“Star Wars Episode I: The Phantom Menace” had a difficult task ahead of it from the beginning. As the prequel to the beloved original trilogy of Star Wars, it was one of the most hyped movies of all time. It didn’t need to just live up to fans’ expectations, it needed to live up to their nostalgic memories of those previous movies, and that’s where it fell short.

There’s quite a bit that Phantom Menace does right. Although George Lucas would overuse CGI effects at times throughout the prequels, there are plenty of moments where the visuals are spectacular. While the movie has its familiarities with A New Hope, it tells its own story and isn’t simply a retelling of that. The casting choices were excellent, particularly the three leads, as Liam Neeson, Ewan McGregor and Natalie Portman are all talented actors.

Unfortunately, those talented actors don’t have much to work with. The writing in Phantom Menace is poor, as the dialogue sounds unnatural and it’s obvious that even the best actors can only do so much with this sort of script. Harrison Ford famously criticized Lucas’s writing with the original trilogy, and nothing has changed here.

Undoubtedly the most polarizing character in the movie is the Gungan, Jar Jar Binks. Many of the criticisms leveled at him are accurate. He is a blatant attempt to appeal to a younger audience, he takes screen time away from more interesting characters and his humor isn’t appealing to most adults. That being said, the fans who criticized him so much may want to look back at the original trilogy they loved so much.

Lucas always made the Star Wars movies with kids in mind. Watching the original trilogy now, R2D2 and C3P0 fill the exact same role as Jar Jar. The problem wasn’t that the Phantom Menace had childish elements. It was that a large portion of its audience were older children and adults who watched the original trilogy as kids. Those childish elements that they enjoyed when they were younger were now an annoyance, but that isn’t Lucas’s fault. He made the same type of movie he had made three times already. The problem was with the audience members who suddenly expected a Star Wars movie to fulfill what they wanted as adults.

One area where Phantom Menace does well is its villainous characters. The battle droids may not be as memorable as the Storm Troopers were, but the droidekas have a unique design. Watto has some fun scenes of his own, particularly when he shows that he’s no average sap who can be fooled by a Jedi mind trick.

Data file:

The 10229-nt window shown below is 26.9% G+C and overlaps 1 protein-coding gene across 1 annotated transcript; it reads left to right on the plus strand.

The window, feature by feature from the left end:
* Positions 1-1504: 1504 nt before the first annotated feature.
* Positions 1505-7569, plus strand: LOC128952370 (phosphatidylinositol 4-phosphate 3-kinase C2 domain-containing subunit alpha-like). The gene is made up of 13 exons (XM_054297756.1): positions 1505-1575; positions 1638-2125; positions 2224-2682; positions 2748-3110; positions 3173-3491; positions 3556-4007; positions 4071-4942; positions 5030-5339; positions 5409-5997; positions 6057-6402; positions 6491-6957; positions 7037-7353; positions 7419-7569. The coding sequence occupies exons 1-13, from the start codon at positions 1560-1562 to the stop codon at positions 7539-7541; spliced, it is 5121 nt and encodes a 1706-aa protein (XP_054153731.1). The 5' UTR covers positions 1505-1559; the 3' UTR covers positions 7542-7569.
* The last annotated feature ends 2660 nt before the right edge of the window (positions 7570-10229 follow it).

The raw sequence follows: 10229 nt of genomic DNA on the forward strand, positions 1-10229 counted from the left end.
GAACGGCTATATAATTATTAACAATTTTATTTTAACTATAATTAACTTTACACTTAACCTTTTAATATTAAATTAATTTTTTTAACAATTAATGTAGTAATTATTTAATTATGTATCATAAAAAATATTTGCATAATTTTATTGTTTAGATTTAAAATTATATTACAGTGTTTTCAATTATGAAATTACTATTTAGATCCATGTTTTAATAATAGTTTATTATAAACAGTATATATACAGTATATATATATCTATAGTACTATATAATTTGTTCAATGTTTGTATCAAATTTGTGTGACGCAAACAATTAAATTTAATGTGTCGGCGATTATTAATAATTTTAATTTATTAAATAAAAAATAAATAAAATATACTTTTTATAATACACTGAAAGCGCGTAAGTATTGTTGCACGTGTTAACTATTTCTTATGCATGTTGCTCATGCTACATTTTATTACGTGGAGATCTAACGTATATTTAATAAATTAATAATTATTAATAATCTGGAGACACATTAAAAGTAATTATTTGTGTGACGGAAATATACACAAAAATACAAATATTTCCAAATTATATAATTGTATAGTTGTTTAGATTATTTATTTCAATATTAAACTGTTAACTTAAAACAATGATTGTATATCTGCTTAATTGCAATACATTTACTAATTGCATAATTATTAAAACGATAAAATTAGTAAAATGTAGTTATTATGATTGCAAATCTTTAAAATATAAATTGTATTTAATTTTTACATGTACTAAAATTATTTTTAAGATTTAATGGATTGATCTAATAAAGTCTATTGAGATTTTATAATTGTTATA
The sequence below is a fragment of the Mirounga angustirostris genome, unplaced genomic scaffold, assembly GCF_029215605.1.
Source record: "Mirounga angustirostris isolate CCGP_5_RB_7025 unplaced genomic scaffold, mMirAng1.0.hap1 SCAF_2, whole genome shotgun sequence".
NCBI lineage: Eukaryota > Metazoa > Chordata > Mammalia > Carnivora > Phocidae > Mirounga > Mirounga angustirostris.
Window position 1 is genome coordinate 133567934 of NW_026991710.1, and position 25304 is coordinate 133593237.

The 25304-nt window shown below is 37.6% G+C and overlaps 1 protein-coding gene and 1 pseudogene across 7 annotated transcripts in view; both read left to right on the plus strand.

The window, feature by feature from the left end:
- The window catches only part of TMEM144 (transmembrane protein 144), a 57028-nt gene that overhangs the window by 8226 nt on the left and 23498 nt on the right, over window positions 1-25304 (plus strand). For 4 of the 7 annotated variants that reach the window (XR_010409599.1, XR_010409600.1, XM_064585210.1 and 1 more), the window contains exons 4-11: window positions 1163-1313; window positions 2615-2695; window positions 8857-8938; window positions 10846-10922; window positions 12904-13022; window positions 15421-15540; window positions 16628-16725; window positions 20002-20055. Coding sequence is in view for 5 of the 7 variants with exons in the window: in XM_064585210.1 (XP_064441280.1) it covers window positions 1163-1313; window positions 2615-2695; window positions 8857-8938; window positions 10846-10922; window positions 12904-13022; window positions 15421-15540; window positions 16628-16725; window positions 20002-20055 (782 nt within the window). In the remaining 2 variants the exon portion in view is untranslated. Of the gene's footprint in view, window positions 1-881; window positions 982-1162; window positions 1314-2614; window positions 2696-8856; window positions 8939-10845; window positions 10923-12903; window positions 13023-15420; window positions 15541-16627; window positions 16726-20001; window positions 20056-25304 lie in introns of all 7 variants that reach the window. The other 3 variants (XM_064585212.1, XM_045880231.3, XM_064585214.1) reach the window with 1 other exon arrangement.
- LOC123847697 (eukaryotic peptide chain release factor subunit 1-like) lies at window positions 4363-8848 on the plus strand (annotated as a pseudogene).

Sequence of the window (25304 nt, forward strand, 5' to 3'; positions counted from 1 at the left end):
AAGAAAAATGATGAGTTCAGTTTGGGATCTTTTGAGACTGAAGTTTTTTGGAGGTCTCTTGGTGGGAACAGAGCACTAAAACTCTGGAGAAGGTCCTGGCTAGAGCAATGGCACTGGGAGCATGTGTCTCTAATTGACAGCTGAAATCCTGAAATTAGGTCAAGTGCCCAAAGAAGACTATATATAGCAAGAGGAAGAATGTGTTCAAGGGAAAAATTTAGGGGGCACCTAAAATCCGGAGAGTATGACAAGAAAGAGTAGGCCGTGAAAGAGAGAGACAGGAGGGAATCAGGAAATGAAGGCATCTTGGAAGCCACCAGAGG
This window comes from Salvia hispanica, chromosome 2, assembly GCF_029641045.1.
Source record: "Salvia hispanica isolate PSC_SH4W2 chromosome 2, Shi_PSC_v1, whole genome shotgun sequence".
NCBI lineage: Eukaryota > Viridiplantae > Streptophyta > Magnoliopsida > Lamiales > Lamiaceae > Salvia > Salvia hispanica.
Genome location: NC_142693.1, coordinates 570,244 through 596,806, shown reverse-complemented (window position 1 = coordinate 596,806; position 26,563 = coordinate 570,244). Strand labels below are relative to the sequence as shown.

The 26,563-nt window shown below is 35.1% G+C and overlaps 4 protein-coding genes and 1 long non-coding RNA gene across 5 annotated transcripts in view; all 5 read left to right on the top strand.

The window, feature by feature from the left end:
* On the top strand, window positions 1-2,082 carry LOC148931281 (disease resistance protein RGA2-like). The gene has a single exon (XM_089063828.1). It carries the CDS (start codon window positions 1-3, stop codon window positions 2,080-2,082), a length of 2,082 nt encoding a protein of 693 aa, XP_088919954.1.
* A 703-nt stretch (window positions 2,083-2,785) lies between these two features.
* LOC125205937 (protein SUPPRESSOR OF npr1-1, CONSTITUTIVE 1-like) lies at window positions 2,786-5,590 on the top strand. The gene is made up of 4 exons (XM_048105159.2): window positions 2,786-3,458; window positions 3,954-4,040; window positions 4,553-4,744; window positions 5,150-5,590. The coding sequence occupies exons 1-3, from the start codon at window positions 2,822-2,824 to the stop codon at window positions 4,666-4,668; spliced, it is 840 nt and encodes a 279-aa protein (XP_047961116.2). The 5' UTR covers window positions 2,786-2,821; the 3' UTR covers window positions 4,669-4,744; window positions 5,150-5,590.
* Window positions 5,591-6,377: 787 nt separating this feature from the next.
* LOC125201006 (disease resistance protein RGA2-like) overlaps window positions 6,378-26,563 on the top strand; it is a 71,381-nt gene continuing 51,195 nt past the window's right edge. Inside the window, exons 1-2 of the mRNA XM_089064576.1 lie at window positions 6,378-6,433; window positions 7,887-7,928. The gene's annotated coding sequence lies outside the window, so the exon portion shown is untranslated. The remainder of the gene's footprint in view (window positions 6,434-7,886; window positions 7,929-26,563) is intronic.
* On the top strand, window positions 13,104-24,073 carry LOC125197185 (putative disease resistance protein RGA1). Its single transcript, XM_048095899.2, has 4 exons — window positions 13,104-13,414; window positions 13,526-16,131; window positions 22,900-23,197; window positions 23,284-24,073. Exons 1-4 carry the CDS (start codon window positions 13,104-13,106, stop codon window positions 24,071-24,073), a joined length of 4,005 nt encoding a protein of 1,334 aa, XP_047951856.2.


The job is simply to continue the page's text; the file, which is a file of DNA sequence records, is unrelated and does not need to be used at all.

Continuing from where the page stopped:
Emperor Palpatine doesn’t get much development and seems only there to move the story forward. While Darth Maul gets essentially no development, he still manages to be one of the better villains in the Star Wars Universe. Since he has very few lines, what he does say is far more menacing. The double-bladed lightsaber was a brilliant addition and the movie’s best reveal. The final lightsaber duel between Obi-Wan Kenobi, Qui-Gon Jinn and Darth Maul is the best the series has had to date. It’s very well-choreographed, and the way the two Jedi become separated and must fight Darth Maul alone ups the stakes.

And what about young Anakin Skywalker, the boy who would become Darth Vader? He serves his role in the story and is a little like Jar Jar Binks in that he annoys the adult audience more than the younger audience.

Phantom Menace certainly has its fair share of flaws. It has too many characters, so it’s difficult to connect with any of them, although this is also due to the writing. The pace slows to a crawl at several points, especially the dreadful political scenes. Lucas adds to the backstory of the Jedi, but he does so in a way that ruins their mystique. The concept of midichlorians was ridiculous, and the Jedi Council makes this once mysterious group boring and generic. This prequel and the original trilogy demonstrate the concept of “less is more.” The Jedi were so much more exciting when they were a rarely seen legend. While the Phantom Menace couldn’t follow this same approach because it occurs before the Sith wiped out most of the Jedi, the number of Jedi it throws at you makes them less special.

As a kids’ movie and a Star Wars movie, the Phantom Menace is decent. It has too many issues to be great or even good, but it’s also not as terrible as some have suggested. Its biggest problem is that it feels like a weird mix of a movie for adults and kids, with the end result being a movie that isn’t great for either audience.